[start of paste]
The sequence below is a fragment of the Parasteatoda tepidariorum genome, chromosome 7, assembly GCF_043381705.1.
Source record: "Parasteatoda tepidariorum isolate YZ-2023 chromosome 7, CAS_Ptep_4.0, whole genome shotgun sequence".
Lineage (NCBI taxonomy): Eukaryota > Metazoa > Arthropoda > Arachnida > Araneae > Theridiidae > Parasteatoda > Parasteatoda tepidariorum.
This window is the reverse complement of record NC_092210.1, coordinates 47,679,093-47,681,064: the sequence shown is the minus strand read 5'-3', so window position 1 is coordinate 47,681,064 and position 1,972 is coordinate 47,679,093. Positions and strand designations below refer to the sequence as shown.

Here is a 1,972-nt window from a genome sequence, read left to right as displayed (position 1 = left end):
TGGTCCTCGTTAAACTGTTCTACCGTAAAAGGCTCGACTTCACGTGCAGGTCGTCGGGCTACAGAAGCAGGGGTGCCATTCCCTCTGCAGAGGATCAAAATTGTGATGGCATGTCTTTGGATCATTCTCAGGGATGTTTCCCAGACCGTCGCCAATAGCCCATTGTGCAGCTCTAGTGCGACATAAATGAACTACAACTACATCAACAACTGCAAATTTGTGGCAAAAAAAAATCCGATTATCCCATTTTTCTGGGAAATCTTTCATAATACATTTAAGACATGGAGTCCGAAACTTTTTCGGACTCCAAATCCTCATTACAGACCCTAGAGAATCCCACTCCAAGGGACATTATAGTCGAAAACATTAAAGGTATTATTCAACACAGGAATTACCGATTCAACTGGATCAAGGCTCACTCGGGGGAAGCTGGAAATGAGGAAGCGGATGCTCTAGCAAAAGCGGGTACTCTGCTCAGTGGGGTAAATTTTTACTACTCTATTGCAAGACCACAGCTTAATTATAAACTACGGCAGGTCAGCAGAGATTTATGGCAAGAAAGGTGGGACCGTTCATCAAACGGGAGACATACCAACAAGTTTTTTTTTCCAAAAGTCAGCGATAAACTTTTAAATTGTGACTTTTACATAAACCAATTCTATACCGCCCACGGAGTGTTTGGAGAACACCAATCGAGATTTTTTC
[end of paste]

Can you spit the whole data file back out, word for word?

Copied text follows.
The sequence below is a fragment of the Parasteatoda tepidariorum genome, chromosome 7, assembly GCF_043381705.1.
Source record: "Parasteatoda tepidariorum isolate YZ-2023 chromosome 7, CAS_Ptep_4.0, whole genome shotgun sequence".
Lineage (NCBI taxonomy): Eukaryota > Metazoa > Arthropoda > Arachnida > Araneae > Theridiidae > Parasteatoda > Parasteatoda tepidariorum.
This window is the reverse complement of record NC_092210.1, coordinates 47,679,093-47,681,064: the sequence shown is the minus strand read 5'-3', so window position 1 is coordinate 47,681,064 and position 1,972 is coordinate 47,679,093. Positions and strand designations below refer to the sequence as shown.

Here is a 1,972-nt window from a genome sequence, read left to right as displayed (position 1 = left end):
TGGTCCTCGTTAAACTGTTCTACCGTAAAAGGCTCGACTTCACGTGCAGGTCGTCGGGCTACAGAAGCAGGGGTGCCATTCCCTCTGCAGAGGATCAAAATTGTGATGGCATGTCTTTGGATCATTCTCAGGGATGTTTCCCAGACCGTCGCCAATAGCCCATTGTGCAGCTCTAGTGCGACATAAATGAACTACAACTACATCAACAACTGCAAATTTGTGGCAAAAAAAAATCCGATTATCCCATTTTTCTGGGAAATCTTTCATAATACATTTAAGACATGGAGTCCGAAACTTTTTCGGACTCCAAATCCTCATTACAGACCCTAGAGAATCCCACTCCAAGGGACATTATAGTCGAAAACATTAAAGGTATTATTCAACACAGGAATTACCGATTCAACTGGATCAAGGCTCACTCGGGGGAAGCTGGAAATGAGGAAGCGGATGCTCTAGCAAAAGCGGGTACTCTGCTCAGTGGGGTAAATTTTTACTACTCTATTGCAAGACCACAGCTTAATTATAAACTACGGCAGGTCAGCAGAGATTTATGGCAAGAAAGGTGGGACCGTTCATCAAACGGGAGACATACCAACAAGTTTTTTTTTCCAAAAGTCAGCGATAAACTTTTAAATTGTGACTTTTACATAAACCAATTCTATACCGCCCACGGAGTGTTTGGAGAACACCAATCGAGATTTTTTC